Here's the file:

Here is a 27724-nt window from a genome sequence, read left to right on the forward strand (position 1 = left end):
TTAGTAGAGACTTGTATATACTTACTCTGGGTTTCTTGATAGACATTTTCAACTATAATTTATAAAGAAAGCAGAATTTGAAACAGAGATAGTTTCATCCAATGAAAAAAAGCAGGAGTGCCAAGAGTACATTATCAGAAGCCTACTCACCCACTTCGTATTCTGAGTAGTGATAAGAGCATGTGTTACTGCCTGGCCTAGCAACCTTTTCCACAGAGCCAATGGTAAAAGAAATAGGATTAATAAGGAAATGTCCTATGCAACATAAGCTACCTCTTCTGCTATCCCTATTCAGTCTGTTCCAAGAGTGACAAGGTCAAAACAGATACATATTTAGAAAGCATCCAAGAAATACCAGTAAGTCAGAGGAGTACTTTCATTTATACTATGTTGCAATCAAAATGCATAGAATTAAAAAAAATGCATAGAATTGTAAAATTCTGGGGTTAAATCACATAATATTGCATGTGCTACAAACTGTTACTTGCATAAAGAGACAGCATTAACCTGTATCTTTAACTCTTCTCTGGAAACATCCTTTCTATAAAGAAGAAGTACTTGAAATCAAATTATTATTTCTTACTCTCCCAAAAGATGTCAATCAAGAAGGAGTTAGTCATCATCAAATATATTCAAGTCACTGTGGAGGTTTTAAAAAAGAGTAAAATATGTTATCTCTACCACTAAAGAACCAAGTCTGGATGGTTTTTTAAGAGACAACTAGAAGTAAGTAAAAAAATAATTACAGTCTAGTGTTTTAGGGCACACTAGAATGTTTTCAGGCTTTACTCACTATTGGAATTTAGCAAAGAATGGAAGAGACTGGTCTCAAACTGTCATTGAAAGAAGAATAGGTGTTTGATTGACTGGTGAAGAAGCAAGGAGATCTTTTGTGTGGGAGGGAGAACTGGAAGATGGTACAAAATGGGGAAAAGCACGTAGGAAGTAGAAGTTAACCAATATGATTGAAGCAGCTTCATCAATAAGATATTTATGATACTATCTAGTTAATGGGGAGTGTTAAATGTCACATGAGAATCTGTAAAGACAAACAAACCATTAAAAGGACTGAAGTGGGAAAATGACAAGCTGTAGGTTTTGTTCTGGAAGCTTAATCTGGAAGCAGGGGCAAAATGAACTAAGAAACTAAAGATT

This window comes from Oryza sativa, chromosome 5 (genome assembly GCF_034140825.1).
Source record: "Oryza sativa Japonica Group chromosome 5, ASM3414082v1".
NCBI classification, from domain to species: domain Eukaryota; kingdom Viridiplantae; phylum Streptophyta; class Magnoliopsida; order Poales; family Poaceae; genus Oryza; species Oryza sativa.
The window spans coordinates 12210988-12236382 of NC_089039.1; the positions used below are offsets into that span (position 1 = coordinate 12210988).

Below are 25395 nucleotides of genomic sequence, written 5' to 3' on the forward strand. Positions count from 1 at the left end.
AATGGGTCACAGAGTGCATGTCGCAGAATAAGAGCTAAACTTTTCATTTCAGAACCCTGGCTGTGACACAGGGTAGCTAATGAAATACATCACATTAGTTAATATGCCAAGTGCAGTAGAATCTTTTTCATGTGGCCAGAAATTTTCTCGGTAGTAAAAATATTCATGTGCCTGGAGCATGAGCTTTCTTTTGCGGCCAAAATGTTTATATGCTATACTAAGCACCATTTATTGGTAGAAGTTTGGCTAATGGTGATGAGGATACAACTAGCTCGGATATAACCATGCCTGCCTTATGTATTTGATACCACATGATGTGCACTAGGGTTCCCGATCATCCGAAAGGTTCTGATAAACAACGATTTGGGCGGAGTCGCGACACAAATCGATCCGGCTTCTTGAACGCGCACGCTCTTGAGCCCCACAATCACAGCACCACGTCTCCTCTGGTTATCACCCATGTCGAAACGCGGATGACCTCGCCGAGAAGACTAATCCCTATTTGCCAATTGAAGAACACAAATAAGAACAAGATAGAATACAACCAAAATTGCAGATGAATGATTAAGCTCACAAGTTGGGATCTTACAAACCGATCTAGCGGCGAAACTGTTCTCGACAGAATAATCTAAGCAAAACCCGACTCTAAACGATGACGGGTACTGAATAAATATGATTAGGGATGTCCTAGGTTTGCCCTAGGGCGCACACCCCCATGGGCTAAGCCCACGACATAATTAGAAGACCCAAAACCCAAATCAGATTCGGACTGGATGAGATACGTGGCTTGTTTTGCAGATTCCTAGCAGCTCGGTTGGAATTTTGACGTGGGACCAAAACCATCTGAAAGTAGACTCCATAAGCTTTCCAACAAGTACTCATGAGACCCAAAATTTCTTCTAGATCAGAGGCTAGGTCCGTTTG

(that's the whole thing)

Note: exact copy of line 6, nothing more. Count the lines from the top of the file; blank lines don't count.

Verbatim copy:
The window spans coordinates 12210988-12236382 of NC_089039.1; the positions used below are offsets into that span (position 1 = coordinate 12210988).